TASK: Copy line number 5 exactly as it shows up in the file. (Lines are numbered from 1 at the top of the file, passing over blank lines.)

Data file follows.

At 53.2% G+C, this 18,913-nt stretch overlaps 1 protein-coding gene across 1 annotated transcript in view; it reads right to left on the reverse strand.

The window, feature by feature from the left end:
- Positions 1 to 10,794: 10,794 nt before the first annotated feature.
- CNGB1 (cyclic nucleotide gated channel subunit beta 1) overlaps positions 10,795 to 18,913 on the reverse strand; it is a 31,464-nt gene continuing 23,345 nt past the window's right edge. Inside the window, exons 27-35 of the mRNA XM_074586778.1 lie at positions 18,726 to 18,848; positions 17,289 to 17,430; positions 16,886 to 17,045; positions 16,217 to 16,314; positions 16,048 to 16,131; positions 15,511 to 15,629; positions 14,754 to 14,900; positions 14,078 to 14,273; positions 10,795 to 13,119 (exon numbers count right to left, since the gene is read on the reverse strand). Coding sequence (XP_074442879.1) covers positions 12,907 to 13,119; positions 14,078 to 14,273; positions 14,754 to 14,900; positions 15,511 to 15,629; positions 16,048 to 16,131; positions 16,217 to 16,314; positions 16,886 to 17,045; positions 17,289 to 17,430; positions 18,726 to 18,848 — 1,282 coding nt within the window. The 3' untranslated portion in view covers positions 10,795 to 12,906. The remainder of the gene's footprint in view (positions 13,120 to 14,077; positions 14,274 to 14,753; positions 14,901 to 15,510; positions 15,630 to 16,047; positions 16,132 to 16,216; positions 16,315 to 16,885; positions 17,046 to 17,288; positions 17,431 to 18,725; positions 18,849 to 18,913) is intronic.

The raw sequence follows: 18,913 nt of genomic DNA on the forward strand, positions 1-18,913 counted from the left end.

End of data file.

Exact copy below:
The raw sequence follows: 18,913 nt of genomic DNA on the forward strand, positions 1-18,913 counted from the left end.